Evaluation of Western and African Worldview. Vol. 4, No. 3

The cradle of human history is found within any age best described as primitive. The anthropological discoveries of Freezer and Nadel made us to believe that modern man (including the werterner) evolved through religion, philosophy and science. It is against this backdrop that we can lend credence to the fact that religion, civilization and culture, festivals rites of passage, art and music, myths and legends, superstitions et cetera, are all universal in character. No race can claim to be free from these human realities.
However, the African person has refused to grow beyond his or her superstitious realities or consciousness. As a result of this, we have become very far from civilization and development. Not even the African most literate university professors are free from this web of religious fronts of human evolutionary confusion.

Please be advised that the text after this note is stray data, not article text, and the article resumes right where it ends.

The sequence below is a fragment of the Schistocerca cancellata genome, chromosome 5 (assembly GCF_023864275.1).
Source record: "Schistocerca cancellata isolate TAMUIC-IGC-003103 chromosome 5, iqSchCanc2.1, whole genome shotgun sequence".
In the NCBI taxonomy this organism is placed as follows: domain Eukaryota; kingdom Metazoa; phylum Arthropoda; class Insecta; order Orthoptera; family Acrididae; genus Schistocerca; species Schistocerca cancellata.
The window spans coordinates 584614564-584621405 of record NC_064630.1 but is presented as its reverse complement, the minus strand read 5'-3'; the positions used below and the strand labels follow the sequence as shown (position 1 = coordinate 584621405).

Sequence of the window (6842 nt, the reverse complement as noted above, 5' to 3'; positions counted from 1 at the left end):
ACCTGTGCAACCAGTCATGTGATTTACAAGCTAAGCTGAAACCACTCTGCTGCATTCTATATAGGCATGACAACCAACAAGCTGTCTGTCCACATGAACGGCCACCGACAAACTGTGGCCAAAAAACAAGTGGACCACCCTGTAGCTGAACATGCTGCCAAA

We do not intend to downplay the virtues of religion and authentic revelation. But our approach to these supernatural realities should not be unreasonable and superstitious. I shed tears when I heard that a mother whose only child was at the point of death, decided to rush her to the house of a “pastor”, who after several prayers advised her to bathe that helpless baby with cold water at exactly 12am. Of course, it was only the intervention of a reasonable and true Christian that brought that poor child back to life when condition became very critical. Our God is the light that gives rise to thought and he expects us to be guided by such a rational thought. Europe and America were not free from the web of these superstitions until they became opened to the discovery of better and more effective means to approach reality and truth. Unfortunate for us, we are not yet free from the religio-mythical approach to nature and causality. And unlike us, the Westerner has a more logical conception that enables them to appropriate their environment with a consciousness of God’s gift of dominion to men over every other creature (cf. Gen 1:28). God was not unaware of sicknesses when he offered man the ability to study medicine. And He who is everywhere must not expect a dying child to come to the house of a “man of God” instead of hospital, before he can extend his healing hands upon him. Only what is required is prayer with good faith. God has given us the gifts and intelligence through which we can attend to our weaknesses under his auspices. These are the gifts that have enabled humanity to develop a wonderful history, from the printing press to the steam engines and to the micro-chips; from Galileo to Newton, and from Newton to Einstein, then to the Quantum and the nuclear power. Above all, God is the ultimate source of these series of human inventions. On the other side of the spectrum, we ought to appreciate African sense of sacredness. It is the special value that has helped to sustain Christianity which has been abandoned in the West. And this religion has contributed maximal to the formation of a good conscience through faith and morals in African especially for those who know the true meaning of religion. Only one thing remains; to live by the principle that virtue lies in the middle. We have to be conscious of undue vertical concentration and the neglect of the horizontal aspect of life. To be guided by superstition offers no gain than to wallow in darkness, in ignorance that will end us in despair and despondent .

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